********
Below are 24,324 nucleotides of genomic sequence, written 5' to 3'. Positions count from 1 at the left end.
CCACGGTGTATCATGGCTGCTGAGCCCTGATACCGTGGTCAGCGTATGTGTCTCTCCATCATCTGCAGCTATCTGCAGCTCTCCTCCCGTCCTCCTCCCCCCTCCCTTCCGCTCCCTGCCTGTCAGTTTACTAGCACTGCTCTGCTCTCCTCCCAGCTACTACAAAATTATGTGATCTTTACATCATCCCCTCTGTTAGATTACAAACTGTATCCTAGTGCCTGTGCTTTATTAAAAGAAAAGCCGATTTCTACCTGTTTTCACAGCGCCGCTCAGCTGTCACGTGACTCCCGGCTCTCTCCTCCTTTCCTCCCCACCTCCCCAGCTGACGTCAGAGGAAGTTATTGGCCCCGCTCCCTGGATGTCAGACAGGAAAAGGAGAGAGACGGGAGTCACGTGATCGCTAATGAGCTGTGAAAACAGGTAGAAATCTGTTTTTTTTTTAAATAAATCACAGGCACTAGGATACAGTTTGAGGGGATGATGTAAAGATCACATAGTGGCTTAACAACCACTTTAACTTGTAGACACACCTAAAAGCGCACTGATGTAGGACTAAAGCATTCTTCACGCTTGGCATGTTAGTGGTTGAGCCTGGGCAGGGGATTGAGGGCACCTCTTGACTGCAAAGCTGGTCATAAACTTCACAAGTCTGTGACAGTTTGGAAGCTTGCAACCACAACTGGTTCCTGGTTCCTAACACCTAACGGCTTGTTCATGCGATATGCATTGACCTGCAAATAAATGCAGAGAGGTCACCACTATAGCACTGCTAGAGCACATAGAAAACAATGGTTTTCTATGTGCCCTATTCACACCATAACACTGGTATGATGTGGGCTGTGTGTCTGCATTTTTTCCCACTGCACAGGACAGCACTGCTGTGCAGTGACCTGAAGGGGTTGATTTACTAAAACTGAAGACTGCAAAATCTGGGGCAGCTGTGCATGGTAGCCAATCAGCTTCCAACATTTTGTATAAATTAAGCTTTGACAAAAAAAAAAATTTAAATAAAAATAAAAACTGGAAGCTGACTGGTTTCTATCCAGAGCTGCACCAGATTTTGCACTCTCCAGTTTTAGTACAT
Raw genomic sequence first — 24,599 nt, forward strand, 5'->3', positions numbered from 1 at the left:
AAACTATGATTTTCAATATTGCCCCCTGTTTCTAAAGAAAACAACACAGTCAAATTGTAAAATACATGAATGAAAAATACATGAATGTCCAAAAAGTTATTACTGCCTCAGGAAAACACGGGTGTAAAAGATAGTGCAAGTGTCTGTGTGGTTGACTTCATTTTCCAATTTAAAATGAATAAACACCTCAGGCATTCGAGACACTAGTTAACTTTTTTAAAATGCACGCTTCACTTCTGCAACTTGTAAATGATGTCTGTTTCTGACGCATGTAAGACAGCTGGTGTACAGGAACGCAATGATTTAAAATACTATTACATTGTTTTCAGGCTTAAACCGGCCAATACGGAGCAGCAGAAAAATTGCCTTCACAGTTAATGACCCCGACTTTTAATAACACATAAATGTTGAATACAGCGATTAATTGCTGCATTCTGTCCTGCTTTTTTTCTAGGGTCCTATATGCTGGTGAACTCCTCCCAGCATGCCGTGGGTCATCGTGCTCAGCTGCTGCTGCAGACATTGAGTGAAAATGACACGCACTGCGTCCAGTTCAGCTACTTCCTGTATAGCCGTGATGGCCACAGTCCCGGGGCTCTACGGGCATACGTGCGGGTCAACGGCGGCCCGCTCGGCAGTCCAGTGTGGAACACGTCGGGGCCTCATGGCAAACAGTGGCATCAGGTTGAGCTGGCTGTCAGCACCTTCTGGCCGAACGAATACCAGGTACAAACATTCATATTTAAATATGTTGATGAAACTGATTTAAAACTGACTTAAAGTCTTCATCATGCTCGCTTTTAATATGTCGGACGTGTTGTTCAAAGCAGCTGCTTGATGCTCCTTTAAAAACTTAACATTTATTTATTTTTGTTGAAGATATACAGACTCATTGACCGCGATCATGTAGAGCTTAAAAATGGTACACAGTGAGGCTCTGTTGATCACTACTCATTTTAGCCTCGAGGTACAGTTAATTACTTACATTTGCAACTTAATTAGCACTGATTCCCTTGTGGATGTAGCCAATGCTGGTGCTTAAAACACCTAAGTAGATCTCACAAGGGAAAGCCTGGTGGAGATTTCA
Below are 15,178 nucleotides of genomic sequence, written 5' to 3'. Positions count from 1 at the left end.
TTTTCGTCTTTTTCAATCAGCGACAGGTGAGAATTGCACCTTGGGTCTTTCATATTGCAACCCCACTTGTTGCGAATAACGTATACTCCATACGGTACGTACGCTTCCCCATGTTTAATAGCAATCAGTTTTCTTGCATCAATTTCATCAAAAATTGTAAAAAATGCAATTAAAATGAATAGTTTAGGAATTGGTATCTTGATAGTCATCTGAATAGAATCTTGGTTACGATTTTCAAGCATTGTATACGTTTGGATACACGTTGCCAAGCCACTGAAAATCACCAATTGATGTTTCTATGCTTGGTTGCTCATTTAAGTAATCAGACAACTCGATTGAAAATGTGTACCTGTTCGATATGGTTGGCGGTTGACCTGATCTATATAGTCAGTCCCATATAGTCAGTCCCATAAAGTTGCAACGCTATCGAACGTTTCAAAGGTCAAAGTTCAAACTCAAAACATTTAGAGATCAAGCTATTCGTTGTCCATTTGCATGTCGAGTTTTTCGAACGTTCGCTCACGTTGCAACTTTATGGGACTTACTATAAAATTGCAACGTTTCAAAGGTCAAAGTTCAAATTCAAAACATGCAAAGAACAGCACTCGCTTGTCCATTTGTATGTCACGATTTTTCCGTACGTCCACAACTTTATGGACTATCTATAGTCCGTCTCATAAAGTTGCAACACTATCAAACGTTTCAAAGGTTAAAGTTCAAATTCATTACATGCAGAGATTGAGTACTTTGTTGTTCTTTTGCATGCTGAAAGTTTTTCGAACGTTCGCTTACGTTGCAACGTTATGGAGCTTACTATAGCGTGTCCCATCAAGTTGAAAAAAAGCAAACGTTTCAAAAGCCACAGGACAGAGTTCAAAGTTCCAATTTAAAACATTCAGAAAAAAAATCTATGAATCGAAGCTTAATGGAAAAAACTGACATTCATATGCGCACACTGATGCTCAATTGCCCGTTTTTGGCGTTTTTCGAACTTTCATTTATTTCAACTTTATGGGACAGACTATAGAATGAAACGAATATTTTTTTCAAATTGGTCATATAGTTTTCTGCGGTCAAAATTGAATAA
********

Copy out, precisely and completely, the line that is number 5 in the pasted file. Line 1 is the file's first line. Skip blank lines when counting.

Below are 15,178 nucleotides of genomic sequence, written 5' to 3'. Positions count from 1 at the left end.